I have to learn how to make croissants like the woman at the Southern Cross Guest House! They were fantastic! The fruit cocktail here is pretty incredible, too. You know how in Canada, fruit cocktail is the cheapest version of fruit punch? Here, it is an excellent mix of crushed fruit. Jean, our host this morning, reminded me of my aunt...partly because she was wonderfully kind and a little absent-minded (with all due respect, Kathy!)
Here is the view from our breakfast patio:
Anyway, after breakfast we wandered around Plett - a beautiful, fun little town with lots of interesting shops (I think I may have purchased more here than in all of Africa up to now...ok, with the exception of this computer...). After that, we made our way down to the beach to go whale watching!
The boat we were on for whale watching is launched in a rather intriguing way. We climbed on while it was on a trailer on the beach. Then, a truck pushes the trailer as fast as possible down the beach toward the water, stops suddenly and (hopes?) that that boat slides off the trailer with enough force to shoot into the water. I'm not kidding.
It was a smoother launch than I expected!
The smooth launch didn't exactly compensate for the rough ride. I've been on plenty of boats, but I guess this one was smaller - and the 'winter' seas rougher - than I am used to. There were some big bumps on the ride out!
Before every whale watching tour, the guide highlights that these are wild animals, and there are no guarantees around sightings. Our guide had hardly finished this speech when we saw a disturbance in the water up ahead...a thousand or so long-beak dolphins!!!
We also saw four Bryde's whales (look incredible in person, but don't make for great photos...), before heading out to look for Humpback whales.....a search which was unfortunately unsuccessful (whale season doesn't start in earnest until late June...). Too bad. At least I have a photo of myself standing beside a humpback whale in Newfoundland! :)
We returned to quieter waters in the bay (my stomach thanked the return) to drive by a colony of four thousand cape seals.
Cape seals are closely related to sea lions and other 'eared' seals, unlike the 'true' seals elsewhere in the world (like in Canada). Interestingly, only eared seals are able to climb up rocks and walk around on their flippers. True seals lack the size and strength in their front flippers to do such things. The seal colony on the Robberg Peninsula in Plett has hit a high of around 6000 seals, but has stabilised at the 3-4 thousand that live there now. This is a far cry from the 20 000 that lived there until the early twentieth century. As is so often the case, we humans had a hand in their demise. The roads to Plett were built using prison labour, and the seal colony was used as a source of meat. The colony was obliterated, and it wasn't until 1998 that seals returned to the point. As our guide pointed out, what has happened to the waters in 90-odd years that a bay that used to support 20 000 seals can now only support 4 000? You guessed it.....humans. :(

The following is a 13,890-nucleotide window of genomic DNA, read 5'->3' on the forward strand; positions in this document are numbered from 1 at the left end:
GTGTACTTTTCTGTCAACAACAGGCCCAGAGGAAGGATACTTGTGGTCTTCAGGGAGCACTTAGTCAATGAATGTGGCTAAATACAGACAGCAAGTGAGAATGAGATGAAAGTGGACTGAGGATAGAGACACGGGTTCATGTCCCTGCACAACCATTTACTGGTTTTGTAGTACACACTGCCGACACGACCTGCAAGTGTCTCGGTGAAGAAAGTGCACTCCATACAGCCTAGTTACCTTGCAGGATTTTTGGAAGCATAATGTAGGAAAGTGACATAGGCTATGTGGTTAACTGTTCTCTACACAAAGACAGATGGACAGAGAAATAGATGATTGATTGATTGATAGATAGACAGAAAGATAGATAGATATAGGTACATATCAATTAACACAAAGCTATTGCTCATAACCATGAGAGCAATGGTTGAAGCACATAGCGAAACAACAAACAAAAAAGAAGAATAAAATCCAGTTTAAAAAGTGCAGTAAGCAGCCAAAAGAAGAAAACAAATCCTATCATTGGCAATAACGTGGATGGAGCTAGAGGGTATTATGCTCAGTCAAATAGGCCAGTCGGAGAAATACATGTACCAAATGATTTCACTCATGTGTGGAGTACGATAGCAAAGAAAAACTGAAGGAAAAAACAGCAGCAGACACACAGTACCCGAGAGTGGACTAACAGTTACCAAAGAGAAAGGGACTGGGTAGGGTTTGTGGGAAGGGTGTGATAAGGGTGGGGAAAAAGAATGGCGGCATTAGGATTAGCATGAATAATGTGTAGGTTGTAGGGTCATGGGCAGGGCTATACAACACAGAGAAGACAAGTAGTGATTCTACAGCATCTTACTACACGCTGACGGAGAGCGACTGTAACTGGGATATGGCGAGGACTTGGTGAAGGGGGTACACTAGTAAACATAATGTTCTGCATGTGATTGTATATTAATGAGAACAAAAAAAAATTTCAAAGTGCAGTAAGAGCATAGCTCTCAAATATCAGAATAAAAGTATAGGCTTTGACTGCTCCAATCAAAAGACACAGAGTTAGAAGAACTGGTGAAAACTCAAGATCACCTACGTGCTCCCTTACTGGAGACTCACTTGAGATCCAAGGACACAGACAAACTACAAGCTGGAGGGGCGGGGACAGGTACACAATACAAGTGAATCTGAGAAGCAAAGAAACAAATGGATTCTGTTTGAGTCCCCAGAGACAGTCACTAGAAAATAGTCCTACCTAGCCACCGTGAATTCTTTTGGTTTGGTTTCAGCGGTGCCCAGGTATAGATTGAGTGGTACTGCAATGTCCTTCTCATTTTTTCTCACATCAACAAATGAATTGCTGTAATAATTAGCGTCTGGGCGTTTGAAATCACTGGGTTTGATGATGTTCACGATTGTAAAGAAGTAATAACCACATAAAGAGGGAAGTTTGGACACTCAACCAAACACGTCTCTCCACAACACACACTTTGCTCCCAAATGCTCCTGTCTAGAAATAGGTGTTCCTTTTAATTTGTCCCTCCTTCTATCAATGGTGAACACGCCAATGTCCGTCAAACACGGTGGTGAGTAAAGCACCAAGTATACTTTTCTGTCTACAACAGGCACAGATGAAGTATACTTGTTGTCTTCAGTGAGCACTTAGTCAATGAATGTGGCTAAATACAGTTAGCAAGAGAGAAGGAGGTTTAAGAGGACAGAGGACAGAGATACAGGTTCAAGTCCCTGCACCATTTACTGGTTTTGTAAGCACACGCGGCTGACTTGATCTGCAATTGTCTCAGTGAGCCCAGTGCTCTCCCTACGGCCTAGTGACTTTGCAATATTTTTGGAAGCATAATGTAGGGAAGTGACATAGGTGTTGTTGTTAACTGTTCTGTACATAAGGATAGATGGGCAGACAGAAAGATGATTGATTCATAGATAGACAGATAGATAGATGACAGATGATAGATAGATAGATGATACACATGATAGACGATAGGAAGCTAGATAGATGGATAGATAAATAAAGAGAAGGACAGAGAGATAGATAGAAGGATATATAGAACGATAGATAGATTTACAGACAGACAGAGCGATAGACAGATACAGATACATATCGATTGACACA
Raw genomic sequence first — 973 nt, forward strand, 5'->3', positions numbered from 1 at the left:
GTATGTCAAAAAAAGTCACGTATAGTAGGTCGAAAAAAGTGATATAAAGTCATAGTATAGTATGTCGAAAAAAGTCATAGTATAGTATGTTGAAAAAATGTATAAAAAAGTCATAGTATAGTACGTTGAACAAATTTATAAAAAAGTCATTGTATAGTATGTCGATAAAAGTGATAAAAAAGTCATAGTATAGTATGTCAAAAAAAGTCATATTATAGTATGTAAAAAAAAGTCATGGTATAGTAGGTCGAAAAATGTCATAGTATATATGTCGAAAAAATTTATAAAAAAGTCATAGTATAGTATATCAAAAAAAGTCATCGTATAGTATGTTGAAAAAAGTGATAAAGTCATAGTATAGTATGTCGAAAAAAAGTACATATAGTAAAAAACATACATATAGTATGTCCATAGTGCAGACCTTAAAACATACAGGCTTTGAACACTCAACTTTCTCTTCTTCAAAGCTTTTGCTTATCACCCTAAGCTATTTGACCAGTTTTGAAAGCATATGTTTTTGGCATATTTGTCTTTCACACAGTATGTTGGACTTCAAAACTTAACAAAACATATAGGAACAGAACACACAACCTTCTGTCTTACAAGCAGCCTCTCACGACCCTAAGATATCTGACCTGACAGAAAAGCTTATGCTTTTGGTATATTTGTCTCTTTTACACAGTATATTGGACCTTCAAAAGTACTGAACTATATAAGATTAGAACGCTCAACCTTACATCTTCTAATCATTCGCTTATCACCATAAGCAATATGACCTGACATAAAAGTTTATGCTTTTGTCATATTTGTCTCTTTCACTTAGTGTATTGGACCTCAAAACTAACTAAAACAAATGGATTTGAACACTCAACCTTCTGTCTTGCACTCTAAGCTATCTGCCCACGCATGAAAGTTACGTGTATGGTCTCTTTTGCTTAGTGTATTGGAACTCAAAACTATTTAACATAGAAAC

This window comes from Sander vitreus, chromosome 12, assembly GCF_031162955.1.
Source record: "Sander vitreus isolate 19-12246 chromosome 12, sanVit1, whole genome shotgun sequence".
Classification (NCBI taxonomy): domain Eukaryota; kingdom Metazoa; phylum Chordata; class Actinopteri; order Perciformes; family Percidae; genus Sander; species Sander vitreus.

On a happier note, we saw a handful of bottle-nosed dolphins on the ride back in to beach the boat. As you might have guessed, beaching the boat is much the same as launching, but in reverse. Our skipper drove toward the beach as fast as he could.....once we were grounded, a truck hauled us the rest of the way up the trailer. Apparently, Plett and New Zealand (?) are the only places in the world that launch and dock commercial vessels that way.
It had been a great day so far, so I decide I would try going for a run along the beach - first run since Comrades. Those of you who know Shaun may know that Shaun is a pretty fast runner. Normally, I'm faster than she. Today was not one of those days. At least the distance started to get to her first, though we were running in soft sand, which can take some getting used to! We made it through 30 minutes...not very fast....and I was happy to stop. Interesting sights along the way:
- A dead seal on the beach. It smelled horrid!
- Surfers. One of them actually caught a wave while we were watching. I wouldn't have the patience to wait for a wave like they do (let alone the guts to ride a twenty foot wave carrying sharks.....in my mind....)
No run along the beach is complete without some playing in the waves afterward, and when the Indian Ocean beckons, who can resist? The tide was coming in....a fact I didn't really recognize until Shaun moved our shoes out of the way of the waves (we had put them down on dry land), and the incoming waves were cresting above my head (I was standing in thigh-deep water). Made for some fun, as I pictured dolphins riding the waves toward me. Then it came true. Dolphins were swimming a stone's throw from the shore!!
We chased the dolphins down the beach (so much for finishing my run at 30 minutes!) and then bumped into a local man running the opposite direction. He looked at us in our bathing suits, wet from the water, and he lent credit to our Canadian heritage. He said: "Where are you from? Antarctica? Do you swim in the ice?" I suddenly didn't feel o bad about putting on a coat for the game ride yesterday morning. Even when I proceeded to run for my clothes and a warm shower as soon as a cold rain started....
Dinner was a testament to how good Plett's dining can be. I had a portobello appetizer, a dinner of excellent grilled calamari, octopus, prawns, mussels, and tuna steak, with wine of South Africa's national grape (the pinotage) and dessert. Combined with Shaun's appetizer and dinner, the whole thing cost less than $60 Canadian. :)